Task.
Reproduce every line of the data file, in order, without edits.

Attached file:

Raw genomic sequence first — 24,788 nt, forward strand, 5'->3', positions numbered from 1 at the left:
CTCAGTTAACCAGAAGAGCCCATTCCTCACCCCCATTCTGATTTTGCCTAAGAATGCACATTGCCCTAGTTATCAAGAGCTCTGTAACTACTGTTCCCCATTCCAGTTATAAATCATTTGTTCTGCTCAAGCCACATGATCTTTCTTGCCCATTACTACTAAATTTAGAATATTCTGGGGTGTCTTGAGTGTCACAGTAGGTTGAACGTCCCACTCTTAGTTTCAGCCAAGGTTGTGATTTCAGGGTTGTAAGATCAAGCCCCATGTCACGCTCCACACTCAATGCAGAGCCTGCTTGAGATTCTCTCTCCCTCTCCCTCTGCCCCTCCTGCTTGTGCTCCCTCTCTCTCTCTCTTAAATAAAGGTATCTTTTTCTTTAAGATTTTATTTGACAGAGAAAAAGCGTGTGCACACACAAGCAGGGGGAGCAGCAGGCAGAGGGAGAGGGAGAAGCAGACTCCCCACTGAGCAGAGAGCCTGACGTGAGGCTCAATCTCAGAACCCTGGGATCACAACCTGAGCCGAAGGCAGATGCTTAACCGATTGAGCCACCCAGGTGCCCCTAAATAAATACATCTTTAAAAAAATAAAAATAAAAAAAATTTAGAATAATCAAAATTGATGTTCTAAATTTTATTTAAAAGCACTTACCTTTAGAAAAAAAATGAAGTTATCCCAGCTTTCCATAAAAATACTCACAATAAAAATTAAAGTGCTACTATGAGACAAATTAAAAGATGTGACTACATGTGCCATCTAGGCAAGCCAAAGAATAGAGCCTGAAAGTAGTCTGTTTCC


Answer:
Raw genomic sequence first — 24,788 nt, forward strand, 5'->3', positions numbered from 1 at the left:
CTCAGTTAACCAGAAGAGCCCATTCCTCACCCCCATTCTGATTTTGCCTAAGAATGCACATTGCCCTAGTTATCAAGAGCTCTGTAACTACTGTTCCCCATTCCAGTTATAAATCATTTGTTCTGCTCAAGCCACATGATCTTTCTTGCCCATTACTACTAAATTTAGAATATTCTGGGGTGTCTTGAGTGTCACAGTAGGTTGAACGTCCCACTCTTAGTTTCAGCCAAGGTTGTGATTTCAGGGTTGTAAGATCAAGCCCCATGTCACGCTCCACACTCAATGCAGAGCCTGCTTGAGATTCTCTCTCCCTCTCCCTCTGCCCCTCCTGCTTGTGCTCCCTCTCTCTCTCTCTTAAATAAAGGTATCTTTTTCTTTAAGATTTTATTTGACAGAGAAAAAGCGTGTGCACACACAAGCAGGGGGAGCAGCAGGCAGAGGGAGAGGGAGAAGCAGACTCCCCACTGAGCAGAGAGCCTGACGTGAGGCTCAATCTCAGAACCCTGGGATCACAACCTGAGCCGAAGGCAGATGCTTAACCGATTGAGCCACCCAGGTGCCCCTAAATAAATACATCTTTAAAAAAATAAAAATAAAAAAAATTTAGAATAATCAAAATTGATGTTCTAAATTTTATTTAAAAGCACTTACCTTTAGAAAAAAAATGAAGTTATCCCAGCTTTCCATAAAAATACTCACAATAAAAATTAAAGTGCTACTATGAGACAAATTAAAAGATGTGACTACATGTGCCATCTAGGCAAGCCAAAGAATAGAGCCTGAAAGTAGTCTGTTTCC